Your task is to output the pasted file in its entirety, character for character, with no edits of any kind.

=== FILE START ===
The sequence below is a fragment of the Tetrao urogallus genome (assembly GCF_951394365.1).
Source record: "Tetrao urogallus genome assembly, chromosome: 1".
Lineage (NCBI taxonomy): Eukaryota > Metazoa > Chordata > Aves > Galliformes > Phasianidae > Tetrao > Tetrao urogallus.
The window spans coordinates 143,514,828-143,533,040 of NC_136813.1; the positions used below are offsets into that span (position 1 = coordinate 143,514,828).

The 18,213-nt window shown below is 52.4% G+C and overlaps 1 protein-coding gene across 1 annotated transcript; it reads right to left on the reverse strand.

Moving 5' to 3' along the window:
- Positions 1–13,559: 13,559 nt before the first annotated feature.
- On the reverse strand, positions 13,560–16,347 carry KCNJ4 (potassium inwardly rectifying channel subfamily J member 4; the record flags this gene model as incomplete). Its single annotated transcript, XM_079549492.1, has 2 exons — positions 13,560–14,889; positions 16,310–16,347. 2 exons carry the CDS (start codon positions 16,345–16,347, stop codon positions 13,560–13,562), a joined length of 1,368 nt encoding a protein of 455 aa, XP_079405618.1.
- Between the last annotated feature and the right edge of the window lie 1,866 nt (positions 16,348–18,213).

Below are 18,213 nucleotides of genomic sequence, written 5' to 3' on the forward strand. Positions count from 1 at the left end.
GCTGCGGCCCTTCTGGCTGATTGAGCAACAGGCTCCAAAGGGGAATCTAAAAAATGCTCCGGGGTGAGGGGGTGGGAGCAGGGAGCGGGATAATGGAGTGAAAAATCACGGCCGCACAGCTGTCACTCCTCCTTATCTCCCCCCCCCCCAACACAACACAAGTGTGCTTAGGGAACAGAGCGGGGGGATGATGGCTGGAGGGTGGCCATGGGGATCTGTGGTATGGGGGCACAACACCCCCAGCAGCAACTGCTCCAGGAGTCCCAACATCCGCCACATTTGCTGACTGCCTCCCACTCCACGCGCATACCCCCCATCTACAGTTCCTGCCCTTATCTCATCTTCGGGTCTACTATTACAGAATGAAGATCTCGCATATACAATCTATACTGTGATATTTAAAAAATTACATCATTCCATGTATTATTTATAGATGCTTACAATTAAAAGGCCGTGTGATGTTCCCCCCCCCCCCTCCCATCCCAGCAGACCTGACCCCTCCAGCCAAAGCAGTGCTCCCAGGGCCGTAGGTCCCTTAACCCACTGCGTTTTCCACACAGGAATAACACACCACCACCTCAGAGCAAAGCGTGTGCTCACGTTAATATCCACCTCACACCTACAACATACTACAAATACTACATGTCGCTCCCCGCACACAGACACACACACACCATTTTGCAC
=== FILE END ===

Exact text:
The sequence below is a fragment of the Tetrao urogallus genome (assembly GCF_951394365.1).
Source record: "Tetrao urogallus genome assembly, chromosome: 1".
Lineage (NCBI taxonomy): Eukaryota > Metazoa > Chordata > Aves > Galliformes > Phasianidae > Tetrao > Tetrao urogallus.
The window spans coordinates 143,514,828-143,533,040 of NC_136813.1; the positions used below are offsets into that span (position 1 = coordinate 143,514,828).

The 18,213-nt window shown below is 52.4% G+C and overlaps 1 protein-coding gene across 1 annotated transcript; it reads right to left on the reverse strand.

Moving 5' to 3' along the window:
- Positions 1–13,559: 13,559 nt before the first annotated feature.
- On the reverse strand, positions 13,560–16,347 carry KCNJ4 (potassium inwardly rectifying channel subfamily J member 4; the record flags this gene model as incomplete). Its single annotated transcript, XM_079549492.1, has 2 exons — positions 13,560–14,889; positions 16,310–16,347. 2 exons carry the CDS (start codon positions 16,345–16,347, stop codon positions 13,560–13,562), a joined length of 1,368 nt encoding a protein of 455 aa, XP_079405618.1.
- Between the last annotated feature and the right edge of the window lie 1,866 nt (positions 16,348–18,213).

Below are 18,213 nucleotides of genomic sequence, written 5' to 3' on the forward strand. Positions count from 1 at the left end.
GCTGCGGCCCTTCTGGCTGATTGAGCAACAGGCTCCAAAGGGGAATCTAAAAAATGCTCCGGGGTGAGGGGGTGGGAGCAGGGAGCGGGATAATGGAGTGAAAAATCACGGCCGCACAGCTGTCACTCCTCCTTATCTCCCCCCCCCCCAACACAACACAAGTGTGCTTAGGGAACAGAGCGGGGGGATGATGGCTGGAGGGTGGCCATGGGGATCTGTGGTATGGGGGCACAACACCCCCAGCAGCAACTGCTCCAGGAGTCCCAACATCCGCCACATTTGCTGACTGCCTCCCACTCCACGCGCATACCCCCCATCTACAGTTCCTGCCCTTATCTCATCTTCGGGTCTACTATTACAGAATGAAGATCTCGCATATACAATCTATACTGTGATATTTAAAAAATTACATCATTCCATGTATTATTTATAGATGCTTACAATTAAAAGGCCGTGTGATGTTCCCCCCCCCCCCTCCCATCCCAGCAGACCTGACCCCTCCAGCCAAAGCAGTGCTCCCAGGGCCGTAGGTCCCTTAACCCACTGCGTTTTCCACACAGGAATAACACACCACCACCTCAGAGCAAAGCGTGTGCTCACGTTAATATCCACCTCACACCTACAACATACTACAAATACTACATGTCGCTCCCCGCACACAGACACACACACACCATTTTGCAC